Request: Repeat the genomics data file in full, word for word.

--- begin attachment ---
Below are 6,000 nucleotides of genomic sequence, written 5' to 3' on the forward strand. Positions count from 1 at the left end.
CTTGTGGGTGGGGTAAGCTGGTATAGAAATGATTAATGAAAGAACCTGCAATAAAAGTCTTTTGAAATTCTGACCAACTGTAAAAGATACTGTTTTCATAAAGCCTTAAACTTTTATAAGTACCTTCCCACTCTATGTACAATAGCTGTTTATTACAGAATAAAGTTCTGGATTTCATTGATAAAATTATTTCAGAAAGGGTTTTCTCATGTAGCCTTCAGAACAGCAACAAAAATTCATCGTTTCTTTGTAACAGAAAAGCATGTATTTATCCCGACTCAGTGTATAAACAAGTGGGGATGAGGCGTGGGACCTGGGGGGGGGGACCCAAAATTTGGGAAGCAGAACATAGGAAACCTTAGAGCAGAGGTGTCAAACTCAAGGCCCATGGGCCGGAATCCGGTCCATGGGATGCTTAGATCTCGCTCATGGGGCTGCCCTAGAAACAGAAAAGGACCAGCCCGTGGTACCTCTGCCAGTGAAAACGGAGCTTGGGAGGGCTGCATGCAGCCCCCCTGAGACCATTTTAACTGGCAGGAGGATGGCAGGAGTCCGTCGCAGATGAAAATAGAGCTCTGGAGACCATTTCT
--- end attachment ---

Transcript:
Below are 6,000 nucleotides of genomic sequence, written 5' to 3' on the forward strand. Positions count from 1 at the left end.
CTTGTGGGTGGGGTAAGCTGGTATAGAAATGATTAATGAAAGAACCTGCAATAAAAGTCTTTTGAAATTCTGACCAACTGTAAAAGATACTGTTTTCATAAAGCCTTAAACTTTTATAAGTACCTTCCCACTCTATGTACAATAGCTGTTTATTACAGAATAAAGTTCTGGATTTCATTGATAAAATTATTTCAGAAAGGGTTTTCTCATGTAGCCTTCAGAACAGCAACAAAAATTCATCGTTTCTTTGTAACAGAAAAGCATGTATTTATCCCGACTCAGTGTATAAACAAGTGGGGATGAGGCGTGGGACCTGGGGGGGGGGACCCAAAATTTGGGAAGCAGAACATAGGAAACCTTAGAGCAGAGGTGTCAAACTCAAGGCCCATGGGCCGGAATCCGGTCCATGGGATGCTTAGATCTCGCTCATGGGGCTGCCCTAGAAACAGAAAAGGACCAGCCCGTGGTACCTCTGCCAGTGAAAACGGAGCTTGGGAGGGCTGCATGCAGCCCCCCTGAGACCATTTTAACTGGCAGGAGGATGGCAGGAGTCCGTCGCAGATGAAAATAGAGCTCTGGAGACCATTTCT